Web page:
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How to end the lockout in one easy step

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Adapting the NBA’s Larry Bird exception could be the magic bullet to end the lockout.

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MLB: JAN 09 MLB Lockout Photo by David J. Griffin/Icon Sportswire via Getty Images

In the midst of a lockout, many had hoped the coming of the New Year would thaw talks in the CBA negotiations. Apparently, cooperation was not among the sides’ New Years’ resolutions.

On January 13th, the owners and union talked core economics for the first time since the lockout began 43 days prior. Unfortunately, the owners’ proposal contained many non-starters for the players and failed to address their most pressing areas of concern. And so it’s back to the drawing board, with the union expected to make its first counterproposal Monday, January 24th.

Earlier this week, Lindsey Adler of The Athletic reviewed the key issues in the current CBA negotiations that could have the biggest effect on the Yankees. One passage in particular caught my eye:

MLB’s concern with regards to changing service time requirements for free agency is that it will lead to star players in smaller markets defecting for bigger market clubs if their original organization is unwilling to pay what it takes to retain them. This affects the Yankees very differently than it affects, say, the Oakland Athletics, who experience regular roster turnover.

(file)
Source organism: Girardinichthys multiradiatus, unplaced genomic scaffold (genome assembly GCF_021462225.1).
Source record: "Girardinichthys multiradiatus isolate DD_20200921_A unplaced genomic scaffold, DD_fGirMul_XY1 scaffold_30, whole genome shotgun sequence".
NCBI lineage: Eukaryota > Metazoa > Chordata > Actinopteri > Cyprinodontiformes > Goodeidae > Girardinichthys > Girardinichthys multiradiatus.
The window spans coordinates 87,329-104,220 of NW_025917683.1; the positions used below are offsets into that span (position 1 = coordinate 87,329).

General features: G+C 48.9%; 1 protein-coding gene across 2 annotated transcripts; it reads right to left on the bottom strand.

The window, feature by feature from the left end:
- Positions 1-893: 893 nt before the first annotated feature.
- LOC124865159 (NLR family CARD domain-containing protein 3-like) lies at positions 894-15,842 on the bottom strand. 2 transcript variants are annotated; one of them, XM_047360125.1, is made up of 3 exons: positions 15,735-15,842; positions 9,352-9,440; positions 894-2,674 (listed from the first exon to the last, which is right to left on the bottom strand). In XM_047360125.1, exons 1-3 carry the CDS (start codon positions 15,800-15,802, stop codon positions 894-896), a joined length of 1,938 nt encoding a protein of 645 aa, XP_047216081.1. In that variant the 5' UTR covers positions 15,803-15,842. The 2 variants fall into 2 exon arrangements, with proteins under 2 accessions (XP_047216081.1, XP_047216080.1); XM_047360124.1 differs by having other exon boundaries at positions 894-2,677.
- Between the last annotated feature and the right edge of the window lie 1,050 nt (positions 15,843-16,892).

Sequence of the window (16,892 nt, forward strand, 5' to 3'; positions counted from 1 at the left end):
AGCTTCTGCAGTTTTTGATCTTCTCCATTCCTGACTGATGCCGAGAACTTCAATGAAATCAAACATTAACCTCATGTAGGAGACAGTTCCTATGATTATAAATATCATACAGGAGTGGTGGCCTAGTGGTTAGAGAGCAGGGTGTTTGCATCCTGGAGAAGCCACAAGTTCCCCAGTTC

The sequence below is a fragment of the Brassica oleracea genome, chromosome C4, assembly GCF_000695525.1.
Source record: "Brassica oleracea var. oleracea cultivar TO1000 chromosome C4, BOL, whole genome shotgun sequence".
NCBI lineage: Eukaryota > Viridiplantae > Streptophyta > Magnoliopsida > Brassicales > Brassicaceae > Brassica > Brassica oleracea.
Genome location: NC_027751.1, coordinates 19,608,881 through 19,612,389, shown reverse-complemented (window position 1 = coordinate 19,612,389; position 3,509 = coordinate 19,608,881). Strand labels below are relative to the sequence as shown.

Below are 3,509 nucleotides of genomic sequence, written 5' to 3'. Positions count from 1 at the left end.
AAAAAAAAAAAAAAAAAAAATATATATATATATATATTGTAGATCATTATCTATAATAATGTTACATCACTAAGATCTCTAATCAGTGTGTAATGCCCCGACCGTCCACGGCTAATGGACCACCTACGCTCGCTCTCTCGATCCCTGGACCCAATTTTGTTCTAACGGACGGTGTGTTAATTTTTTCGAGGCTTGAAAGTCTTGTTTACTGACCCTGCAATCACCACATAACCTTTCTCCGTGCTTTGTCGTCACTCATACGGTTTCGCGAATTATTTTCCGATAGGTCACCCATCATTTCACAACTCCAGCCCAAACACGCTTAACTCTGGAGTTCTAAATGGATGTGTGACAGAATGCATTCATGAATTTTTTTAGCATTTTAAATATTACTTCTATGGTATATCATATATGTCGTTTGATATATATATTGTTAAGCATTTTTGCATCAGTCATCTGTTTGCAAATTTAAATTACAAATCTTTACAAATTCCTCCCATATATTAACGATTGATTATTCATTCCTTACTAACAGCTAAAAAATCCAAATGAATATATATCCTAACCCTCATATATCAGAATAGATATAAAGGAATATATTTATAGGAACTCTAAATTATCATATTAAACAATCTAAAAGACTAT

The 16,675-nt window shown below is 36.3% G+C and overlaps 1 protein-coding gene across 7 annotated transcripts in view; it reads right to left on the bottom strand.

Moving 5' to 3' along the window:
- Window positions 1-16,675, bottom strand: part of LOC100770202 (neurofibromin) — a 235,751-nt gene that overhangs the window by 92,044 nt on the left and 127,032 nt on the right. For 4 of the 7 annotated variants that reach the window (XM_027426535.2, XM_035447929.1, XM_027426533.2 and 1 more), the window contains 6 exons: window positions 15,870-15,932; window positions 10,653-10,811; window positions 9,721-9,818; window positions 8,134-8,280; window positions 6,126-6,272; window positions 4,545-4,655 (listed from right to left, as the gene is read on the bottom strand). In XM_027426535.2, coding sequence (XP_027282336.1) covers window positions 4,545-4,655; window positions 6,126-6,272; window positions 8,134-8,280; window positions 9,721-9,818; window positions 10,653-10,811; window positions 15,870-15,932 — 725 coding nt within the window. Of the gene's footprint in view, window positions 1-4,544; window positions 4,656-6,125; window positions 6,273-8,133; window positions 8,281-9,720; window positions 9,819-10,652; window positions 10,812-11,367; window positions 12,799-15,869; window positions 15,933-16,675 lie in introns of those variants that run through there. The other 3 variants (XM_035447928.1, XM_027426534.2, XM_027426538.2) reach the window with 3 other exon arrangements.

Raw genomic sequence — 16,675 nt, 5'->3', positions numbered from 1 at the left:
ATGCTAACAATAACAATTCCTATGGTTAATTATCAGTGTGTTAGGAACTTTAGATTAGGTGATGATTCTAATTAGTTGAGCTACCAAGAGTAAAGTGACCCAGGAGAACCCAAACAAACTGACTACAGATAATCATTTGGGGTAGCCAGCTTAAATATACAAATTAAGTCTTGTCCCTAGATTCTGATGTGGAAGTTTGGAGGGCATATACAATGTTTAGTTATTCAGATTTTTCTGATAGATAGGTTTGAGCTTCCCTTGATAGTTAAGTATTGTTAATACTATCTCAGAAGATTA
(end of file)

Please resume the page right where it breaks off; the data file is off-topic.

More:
This is not the first time that we’ve been told of the owners’ reluctance to address free agency eligibility. According to Evan Drellich of The Athletic, in their final set of talks prior to the lockout, the owners refused to address “reserve system and luxury-tax issues unless the MLBPA agreed in advance to drop a number of key demands, including the time it takes players to get to free agency.”

It seems to me that team control — and in particular the time it takes to reach arbitration and free agency — remains the biggest sticking point of negotiations. It’s what players want most and what the owners want most to avoid changing. That the owners are so loathe to even broach the topic suggests that changes in that area would result in the most significant monetary windfall for players, and that’s exactly why the players should continue to press for said changes. However, if this topic remains a non-negotiable impasse for players and owners, perhaps MLB could look to the NBA for a workaround.

At the beginning of last year, John proposed that MLB adopt their own version of the NBA’s Larry Bird Rights. He focused his argument around applying Bird Rights to players with 10/5 rights, allowing teams to retain their veteran — and often fan-favorite — players, and explored how implementation of the system would affect the Yankees, specifically with regard to Brett Gardner’s contract negotiations.

For those unaware, the Larry Bird Exception allows NBA teams to exceed the salary cap when re-signing their own free agents. Once a player has played for a team for three years, they may be retained up to the maximum salary even if doing so would put their team over the salary cap.

Today, I’d like to proffer and even bolder claim: in my view, the Larry Bird exception is the panacea to the current MLBPA-owner strife.